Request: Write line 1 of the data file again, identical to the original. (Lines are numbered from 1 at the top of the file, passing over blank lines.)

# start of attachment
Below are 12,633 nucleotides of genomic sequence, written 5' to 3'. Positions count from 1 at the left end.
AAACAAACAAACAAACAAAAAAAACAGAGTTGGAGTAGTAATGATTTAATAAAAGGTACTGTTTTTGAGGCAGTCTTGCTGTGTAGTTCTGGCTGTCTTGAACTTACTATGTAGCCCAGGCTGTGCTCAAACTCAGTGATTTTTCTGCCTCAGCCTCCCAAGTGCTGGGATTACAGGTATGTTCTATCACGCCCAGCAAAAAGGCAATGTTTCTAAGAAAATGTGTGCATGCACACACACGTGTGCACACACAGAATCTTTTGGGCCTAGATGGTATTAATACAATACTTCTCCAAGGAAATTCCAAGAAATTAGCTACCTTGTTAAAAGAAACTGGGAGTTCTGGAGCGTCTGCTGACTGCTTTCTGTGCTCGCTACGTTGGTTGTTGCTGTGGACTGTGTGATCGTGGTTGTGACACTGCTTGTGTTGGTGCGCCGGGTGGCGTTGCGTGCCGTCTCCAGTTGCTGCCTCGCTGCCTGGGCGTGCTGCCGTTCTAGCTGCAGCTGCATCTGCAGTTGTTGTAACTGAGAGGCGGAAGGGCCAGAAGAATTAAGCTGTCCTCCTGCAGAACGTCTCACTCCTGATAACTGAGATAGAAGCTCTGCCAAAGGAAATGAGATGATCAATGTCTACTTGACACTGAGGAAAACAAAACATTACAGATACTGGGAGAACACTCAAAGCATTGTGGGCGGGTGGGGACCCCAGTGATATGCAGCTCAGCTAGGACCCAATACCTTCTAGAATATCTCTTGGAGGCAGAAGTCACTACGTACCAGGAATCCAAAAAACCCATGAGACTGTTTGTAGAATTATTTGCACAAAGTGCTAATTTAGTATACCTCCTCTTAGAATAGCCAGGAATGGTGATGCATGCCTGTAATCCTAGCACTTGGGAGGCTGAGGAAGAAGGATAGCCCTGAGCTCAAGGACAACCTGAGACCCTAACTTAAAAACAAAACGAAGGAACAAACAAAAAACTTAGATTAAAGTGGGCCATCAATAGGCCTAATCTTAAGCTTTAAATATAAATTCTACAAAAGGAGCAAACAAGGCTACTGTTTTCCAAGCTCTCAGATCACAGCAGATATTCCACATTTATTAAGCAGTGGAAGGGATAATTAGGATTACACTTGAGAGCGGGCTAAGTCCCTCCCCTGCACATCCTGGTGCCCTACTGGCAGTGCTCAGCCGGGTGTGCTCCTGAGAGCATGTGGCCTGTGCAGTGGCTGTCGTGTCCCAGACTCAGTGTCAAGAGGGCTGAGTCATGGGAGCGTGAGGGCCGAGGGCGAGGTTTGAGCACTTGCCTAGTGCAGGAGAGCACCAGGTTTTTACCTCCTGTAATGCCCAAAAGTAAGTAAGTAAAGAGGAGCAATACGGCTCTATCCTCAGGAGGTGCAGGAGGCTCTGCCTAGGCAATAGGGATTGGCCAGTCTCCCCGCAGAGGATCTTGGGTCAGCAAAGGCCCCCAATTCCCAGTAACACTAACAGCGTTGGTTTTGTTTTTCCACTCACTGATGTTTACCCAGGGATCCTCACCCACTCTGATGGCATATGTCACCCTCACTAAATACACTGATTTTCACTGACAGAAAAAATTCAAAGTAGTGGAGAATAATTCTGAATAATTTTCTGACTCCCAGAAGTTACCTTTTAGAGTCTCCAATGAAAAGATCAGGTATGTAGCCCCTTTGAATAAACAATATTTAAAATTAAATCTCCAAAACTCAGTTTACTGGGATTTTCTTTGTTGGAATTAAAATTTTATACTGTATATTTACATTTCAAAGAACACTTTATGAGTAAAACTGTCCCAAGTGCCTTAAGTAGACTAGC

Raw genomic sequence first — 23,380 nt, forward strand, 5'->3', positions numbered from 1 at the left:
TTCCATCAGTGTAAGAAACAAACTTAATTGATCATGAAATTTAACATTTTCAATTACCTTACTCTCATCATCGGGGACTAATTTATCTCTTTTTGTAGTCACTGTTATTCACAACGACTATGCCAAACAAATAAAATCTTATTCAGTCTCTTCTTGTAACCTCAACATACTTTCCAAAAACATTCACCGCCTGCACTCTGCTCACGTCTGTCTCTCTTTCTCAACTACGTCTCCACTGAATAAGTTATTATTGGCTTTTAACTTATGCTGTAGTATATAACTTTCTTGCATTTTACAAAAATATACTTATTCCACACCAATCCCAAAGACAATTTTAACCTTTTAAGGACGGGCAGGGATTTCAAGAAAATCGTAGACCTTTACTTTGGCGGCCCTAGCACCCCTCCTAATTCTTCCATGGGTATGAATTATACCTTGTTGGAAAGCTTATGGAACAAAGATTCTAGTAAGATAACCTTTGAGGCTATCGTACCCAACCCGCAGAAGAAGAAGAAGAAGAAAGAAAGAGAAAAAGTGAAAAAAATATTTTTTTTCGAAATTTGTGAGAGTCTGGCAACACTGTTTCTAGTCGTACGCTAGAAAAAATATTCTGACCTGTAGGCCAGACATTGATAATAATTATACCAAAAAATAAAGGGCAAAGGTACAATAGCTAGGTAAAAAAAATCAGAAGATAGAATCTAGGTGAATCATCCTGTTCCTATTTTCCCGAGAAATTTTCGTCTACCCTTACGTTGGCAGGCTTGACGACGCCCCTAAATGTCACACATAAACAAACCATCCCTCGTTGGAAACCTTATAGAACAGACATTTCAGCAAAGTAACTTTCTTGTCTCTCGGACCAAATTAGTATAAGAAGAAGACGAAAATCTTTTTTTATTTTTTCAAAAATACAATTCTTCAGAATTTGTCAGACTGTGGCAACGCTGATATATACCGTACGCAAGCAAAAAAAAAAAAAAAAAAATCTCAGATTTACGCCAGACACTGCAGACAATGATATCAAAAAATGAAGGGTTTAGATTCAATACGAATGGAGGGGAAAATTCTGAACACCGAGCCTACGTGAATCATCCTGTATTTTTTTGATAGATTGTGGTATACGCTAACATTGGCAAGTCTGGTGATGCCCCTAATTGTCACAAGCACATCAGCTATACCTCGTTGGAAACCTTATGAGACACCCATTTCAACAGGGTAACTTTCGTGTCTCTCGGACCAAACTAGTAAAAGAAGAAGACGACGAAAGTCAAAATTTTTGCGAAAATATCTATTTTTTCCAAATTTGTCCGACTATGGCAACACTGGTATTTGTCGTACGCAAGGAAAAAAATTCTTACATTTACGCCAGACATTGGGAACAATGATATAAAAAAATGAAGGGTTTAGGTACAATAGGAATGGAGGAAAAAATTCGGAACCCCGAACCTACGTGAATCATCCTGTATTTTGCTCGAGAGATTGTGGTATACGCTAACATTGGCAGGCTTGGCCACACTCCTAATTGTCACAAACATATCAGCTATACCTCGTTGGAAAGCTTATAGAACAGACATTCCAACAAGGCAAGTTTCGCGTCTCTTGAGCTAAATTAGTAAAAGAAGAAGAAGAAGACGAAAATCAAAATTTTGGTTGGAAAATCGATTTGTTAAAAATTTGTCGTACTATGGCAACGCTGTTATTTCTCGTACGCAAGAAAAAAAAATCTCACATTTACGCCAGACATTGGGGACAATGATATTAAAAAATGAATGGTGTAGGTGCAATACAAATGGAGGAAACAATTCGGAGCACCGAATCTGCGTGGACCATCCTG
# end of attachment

Below are 12,633 nucleotides of genomic sequence, written 5' to 3'. Positions count from 1 at the left end.